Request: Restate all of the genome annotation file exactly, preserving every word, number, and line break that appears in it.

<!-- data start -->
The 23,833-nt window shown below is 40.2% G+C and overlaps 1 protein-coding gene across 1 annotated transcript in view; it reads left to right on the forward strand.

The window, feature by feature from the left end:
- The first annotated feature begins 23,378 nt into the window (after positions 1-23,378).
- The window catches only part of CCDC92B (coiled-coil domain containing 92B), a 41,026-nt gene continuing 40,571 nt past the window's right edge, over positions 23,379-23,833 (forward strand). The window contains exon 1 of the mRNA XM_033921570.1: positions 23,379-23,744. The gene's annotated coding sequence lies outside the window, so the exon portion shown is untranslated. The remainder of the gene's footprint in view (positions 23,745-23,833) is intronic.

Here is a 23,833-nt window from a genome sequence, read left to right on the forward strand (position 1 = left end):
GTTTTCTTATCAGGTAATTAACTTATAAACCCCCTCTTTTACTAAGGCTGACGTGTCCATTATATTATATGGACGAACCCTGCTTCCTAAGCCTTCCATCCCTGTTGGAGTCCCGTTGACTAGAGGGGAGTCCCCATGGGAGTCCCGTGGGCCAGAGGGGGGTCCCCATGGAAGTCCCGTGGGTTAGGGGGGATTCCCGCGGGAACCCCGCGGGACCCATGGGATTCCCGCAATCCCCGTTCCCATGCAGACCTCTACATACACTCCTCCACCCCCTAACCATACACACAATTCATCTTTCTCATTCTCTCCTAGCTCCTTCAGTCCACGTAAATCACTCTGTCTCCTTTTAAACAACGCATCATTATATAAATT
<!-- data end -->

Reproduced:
The 23,833-nt window shown below is 40.2% G+C and overlaps 1 protein-coding gene across 1 annotated transcript in view; it reads left to right on the forward strand.

The window, feature by feature from the left end:
- The first annotated feature begins 23,378 nt into the window (after positions 1-23,378).
- The window catches only part of CCDC92B (coiled-coil domain containing 92B), a 41,026-nt gene continuing 40,571 nt past the window's right edge, over positions 23,379-23,833 (forward strand). The window contains exon 1 of the mRNA XM_033921570.1: positions 23,379-23,744. The gene's annotated coding sequence lies outside the window, so the exon portion shown is untranslated. The remainder of the gene's footprint in view (positions 23,745-23,833) is intronic.

Here is a 23,833-nt window from a genome sequence, read left to right on the forward strand (position 1 = left end):
GTTTTCTTATCAGGTAATTAACTTATAAACCCCCTCTTTTACTAAGGCTGACGTGTCCATTATATTATATGGACGAACCCTGCTTCCTAAGCCTTCCATCCCTGTTGGAGTCCCGTTGACTAGAGGGGAGTCCCCATGGGAGTCCCGTGGGCCAGAGGGGGGTCCCCATGGAAGTCCCGTGGGTTAGGGGGGATTCCCGCGGGAACCCCGCGGGACCCATGGGATTCCCGCAATCCCCGTTCCCATGCAGACCTCTACATACACTCCTCCACCCCCTAACCATACACACAATTCATCTTTCTCATTCTCTCCTAGCTCCTTCAGTCCACGTAAATCACTCTGTCTCCTTTTAAACAACGCATCATTATATAAATT